Starting my Camino de Santiago in Dublin

Wait. Starting the Camino where?

Every pilgrim “starts” their journey somewhere.  Up until my trip to Ireland, my Camino journey had been more abstract than literal. However, once I got to Dublin, I took the first steps that made it – finally – feel real.

For Irish pilgrims intending to walk the Camino, St. James’ Gate in Dublin was their traditional starting point, as many took the direct route from Dublin to A Coruña (La Coruña) across the water. In modern times, random Canadian peregrinas found it a similarly great place to get started.

Dublin Camino de Santiago

Camino stops in Dublin are conveniently located next to each other, concentrated near the Guinness Brewery’s iconic St. James’s Gate.  It’s a 20-30 minute walk from the central part of Dublin, but the route takes you past some lovely Dublin stops and through busy neighbourhoods.

Map of Dublin Camino Stops

Pilgrim credential in hand, I set off for the two stops to obtain three stamps (sellos). The information desk at the Guinness Storehouse was my first stop. The friendly folks at the counter were delighted to stamp my credential with a stamp from the Irish Society of Friends of Saint James and their own from Saint James’s Gate.

The Brewery and Guinness Storehouse is a destination unto itself and our gang took some time to explore the massive brewery and surrounding area. During our wandering, I found the Apostle himself, hiding in plain sight on top of a silo.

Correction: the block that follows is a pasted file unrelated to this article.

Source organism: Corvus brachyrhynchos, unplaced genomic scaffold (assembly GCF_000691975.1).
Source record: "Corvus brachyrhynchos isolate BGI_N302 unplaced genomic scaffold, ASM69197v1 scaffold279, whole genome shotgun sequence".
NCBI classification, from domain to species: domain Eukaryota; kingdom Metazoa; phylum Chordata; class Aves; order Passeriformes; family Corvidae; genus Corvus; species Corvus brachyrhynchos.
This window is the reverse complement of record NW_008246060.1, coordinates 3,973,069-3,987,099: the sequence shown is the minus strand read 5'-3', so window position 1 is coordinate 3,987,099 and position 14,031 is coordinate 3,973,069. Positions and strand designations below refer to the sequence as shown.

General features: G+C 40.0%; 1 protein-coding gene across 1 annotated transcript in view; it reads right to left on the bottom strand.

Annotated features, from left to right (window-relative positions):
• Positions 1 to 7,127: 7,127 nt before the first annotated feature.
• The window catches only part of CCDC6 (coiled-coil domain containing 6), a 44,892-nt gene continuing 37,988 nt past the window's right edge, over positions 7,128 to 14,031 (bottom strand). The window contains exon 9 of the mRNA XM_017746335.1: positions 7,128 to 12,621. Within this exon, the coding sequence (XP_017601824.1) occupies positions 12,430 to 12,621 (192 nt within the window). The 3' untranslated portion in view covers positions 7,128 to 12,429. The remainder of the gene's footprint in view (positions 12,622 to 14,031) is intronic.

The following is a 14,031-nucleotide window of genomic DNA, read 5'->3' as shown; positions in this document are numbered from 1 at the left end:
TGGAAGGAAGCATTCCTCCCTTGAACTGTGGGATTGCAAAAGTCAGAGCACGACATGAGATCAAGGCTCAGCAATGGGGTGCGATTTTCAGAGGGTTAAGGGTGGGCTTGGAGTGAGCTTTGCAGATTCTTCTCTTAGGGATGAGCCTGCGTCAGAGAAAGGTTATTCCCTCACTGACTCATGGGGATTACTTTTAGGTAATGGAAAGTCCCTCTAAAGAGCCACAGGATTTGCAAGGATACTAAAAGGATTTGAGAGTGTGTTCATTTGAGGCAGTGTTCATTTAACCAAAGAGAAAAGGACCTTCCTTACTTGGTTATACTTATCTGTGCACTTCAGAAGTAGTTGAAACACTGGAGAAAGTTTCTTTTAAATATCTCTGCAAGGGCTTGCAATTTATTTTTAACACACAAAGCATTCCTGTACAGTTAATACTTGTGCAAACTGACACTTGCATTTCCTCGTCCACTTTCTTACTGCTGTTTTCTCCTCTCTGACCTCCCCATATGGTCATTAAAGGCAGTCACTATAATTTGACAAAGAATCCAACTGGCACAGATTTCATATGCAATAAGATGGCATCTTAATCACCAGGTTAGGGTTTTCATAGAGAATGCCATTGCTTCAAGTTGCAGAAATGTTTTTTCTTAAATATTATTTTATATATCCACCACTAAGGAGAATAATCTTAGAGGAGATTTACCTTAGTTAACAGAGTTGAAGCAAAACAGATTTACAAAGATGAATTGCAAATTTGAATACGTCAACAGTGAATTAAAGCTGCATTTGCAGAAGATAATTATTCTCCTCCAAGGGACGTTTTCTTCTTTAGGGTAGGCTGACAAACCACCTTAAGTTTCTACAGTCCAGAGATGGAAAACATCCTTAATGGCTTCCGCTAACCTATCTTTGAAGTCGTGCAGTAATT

The next stop, St. James’s Church, requires a bit more advance planning. I put together various bits of internet information and figured out the Sacristy at St. James’s Church was open weekday mornings from 10:00 am to 12:00 pm. It’s located directly behind the church, with an easy-to-find entrance on Echlin Street. Look for the scallop shell over the door! [Update: you can also purchase your pilgrim credencial there, which I didn’t know at the time.]

The Sacristy was busy the morning I visited, with Irish pilgrims stopping in to obtain their own credentials and this random Canadian stopping in for a sello. They couldn’t have been nicer and it really was a highlight of the day.

After the Sacristy, we visited the church. It’s a lovely, quiet spot to take a break after your Guinness tour. There’s a small chapel dedicated to St. James where you can light a candle and spend some time contemplating your Camino.

With my visit to St. James’s Gate complete, I had started by Camino:

I’m told it’s also tradition to have a pint of the dark stuff before heading out. This can easily be accomplished on the tour at the Guinness Storehouse, or you can partake at any number of willing pubs in Dublin. Trust me, there are plenty who are willing to help you accomplish this task.

It may not be the most obvious starting point, but I was so happy to begin my Camino in Dublin. Getting to start a journey that’s been for years in a city that showed me such hospitality was simply the best of both worlds. And for me, a most fitting start to my walk to Santiago de Compostela.

Pilgrims, where did your Camino “start?”




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